Abergele & Pensarn
In a nutshell. Quiet sandy beach close to historic settlement and wooded hills.
‘Which is which?’ you may well ask.
There’s no difference, really, since one runs into the other.
Pensarn is Abergele’s seaside arm.
It’s a traditional sandy beach with a prom, amusements and cafés.
And since it shares the north coast with better-known neighbours, the beach is never jam-packed.
Abergele is the unassuming little town just inland.
We say ‘unassuming’, though its history is anything but.
The hills above are studded with Iron Age forts, and it later became a Roman trading town and medieval marketplace.
Moreover, Abergele was also home to an important Celtic monastery on a site now occupied by the large parish church of St Michael’s.
It’s a good touring centre for all of North Wales, close to the major resorts and the moors of Mynydd Hiraethog.
Wooded hills begin just beyond the town, rising to around 300m/1000ft, with far-reaching views back to the coast.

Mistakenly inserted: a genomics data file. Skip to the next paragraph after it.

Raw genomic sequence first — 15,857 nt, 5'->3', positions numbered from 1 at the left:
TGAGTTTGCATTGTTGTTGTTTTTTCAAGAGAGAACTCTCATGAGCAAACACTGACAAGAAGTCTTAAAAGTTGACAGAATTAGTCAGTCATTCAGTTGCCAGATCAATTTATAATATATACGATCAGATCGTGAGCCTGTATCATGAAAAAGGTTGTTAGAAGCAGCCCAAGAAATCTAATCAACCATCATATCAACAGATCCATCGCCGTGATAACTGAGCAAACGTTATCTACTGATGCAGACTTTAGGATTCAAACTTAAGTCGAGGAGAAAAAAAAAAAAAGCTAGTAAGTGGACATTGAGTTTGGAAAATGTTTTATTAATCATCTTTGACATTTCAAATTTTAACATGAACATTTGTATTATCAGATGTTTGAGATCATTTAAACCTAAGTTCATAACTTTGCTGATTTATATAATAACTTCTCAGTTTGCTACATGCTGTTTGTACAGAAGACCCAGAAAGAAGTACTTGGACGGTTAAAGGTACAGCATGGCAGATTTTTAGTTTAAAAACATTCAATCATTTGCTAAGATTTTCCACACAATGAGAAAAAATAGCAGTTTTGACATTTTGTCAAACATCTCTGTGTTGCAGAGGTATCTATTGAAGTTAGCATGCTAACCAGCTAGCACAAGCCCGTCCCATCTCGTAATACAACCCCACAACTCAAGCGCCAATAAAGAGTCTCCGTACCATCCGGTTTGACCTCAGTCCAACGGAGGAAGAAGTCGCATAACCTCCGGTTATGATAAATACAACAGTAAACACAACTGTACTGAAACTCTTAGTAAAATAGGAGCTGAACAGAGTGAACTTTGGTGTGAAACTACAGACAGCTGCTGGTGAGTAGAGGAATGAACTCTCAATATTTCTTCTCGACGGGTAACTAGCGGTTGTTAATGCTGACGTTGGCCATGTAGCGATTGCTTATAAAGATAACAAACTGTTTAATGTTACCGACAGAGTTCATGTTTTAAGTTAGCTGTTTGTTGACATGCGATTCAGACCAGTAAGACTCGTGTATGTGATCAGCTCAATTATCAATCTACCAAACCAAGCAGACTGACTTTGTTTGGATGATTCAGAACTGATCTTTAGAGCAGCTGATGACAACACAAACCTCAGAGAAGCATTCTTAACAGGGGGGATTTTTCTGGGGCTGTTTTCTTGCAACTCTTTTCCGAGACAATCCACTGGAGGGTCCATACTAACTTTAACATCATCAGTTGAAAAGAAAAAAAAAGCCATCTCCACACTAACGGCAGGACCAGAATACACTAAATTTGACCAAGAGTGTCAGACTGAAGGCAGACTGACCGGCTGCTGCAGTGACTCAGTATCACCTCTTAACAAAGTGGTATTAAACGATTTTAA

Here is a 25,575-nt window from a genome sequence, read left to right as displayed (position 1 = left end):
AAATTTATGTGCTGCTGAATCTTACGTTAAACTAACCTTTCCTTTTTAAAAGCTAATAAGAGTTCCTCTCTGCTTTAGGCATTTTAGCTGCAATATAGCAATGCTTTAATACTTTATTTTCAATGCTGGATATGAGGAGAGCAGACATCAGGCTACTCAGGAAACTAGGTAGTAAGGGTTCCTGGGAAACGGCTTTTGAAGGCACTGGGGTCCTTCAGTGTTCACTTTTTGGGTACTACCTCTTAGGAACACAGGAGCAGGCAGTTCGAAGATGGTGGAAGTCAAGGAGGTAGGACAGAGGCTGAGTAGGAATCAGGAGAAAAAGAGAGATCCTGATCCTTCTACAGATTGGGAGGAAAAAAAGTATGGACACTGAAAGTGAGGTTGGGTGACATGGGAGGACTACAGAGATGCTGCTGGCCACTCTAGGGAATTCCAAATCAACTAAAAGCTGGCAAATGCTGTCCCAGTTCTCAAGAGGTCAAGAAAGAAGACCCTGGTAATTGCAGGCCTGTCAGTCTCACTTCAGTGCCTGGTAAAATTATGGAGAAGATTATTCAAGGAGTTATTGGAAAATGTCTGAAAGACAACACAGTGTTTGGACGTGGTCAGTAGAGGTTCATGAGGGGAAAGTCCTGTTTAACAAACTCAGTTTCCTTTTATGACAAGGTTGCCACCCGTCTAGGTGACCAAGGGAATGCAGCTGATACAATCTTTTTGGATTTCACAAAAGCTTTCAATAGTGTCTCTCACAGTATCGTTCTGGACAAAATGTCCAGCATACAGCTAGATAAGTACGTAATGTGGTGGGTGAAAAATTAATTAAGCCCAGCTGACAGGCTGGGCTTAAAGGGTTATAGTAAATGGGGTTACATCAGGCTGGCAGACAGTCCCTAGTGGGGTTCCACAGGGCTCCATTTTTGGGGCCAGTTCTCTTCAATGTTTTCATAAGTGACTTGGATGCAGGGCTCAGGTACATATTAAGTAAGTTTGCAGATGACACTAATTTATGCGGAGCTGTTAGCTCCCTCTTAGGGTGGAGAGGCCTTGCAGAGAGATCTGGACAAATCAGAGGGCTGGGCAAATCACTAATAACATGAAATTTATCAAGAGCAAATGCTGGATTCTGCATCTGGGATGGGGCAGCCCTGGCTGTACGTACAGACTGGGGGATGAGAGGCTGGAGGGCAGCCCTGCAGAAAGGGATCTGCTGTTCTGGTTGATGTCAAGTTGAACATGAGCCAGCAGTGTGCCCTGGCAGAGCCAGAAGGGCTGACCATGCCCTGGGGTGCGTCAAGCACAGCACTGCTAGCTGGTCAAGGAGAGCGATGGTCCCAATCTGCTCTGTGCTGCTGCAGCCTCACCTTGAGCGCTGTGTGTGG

One of the many local walks takes you to Tower Hill (178m/583ft), reputedly an Elizabethan watchtower that guarded the coast against pirates.
Local amenities include a leisure centre with swimming pool and sports hall.
Abergele Golf Club is a delightful 18-hole parkland course.
Regarded as one of the most picturesque in Wales, it’s also noted for its smooth, dry greens and year-round playability.
It’s tempting to say that a comment penned in the 1870s about Abergele is still relevant today: ‘Visitors (are) attracted every summer by the variety of scene, and especially by its renowned beaches.’
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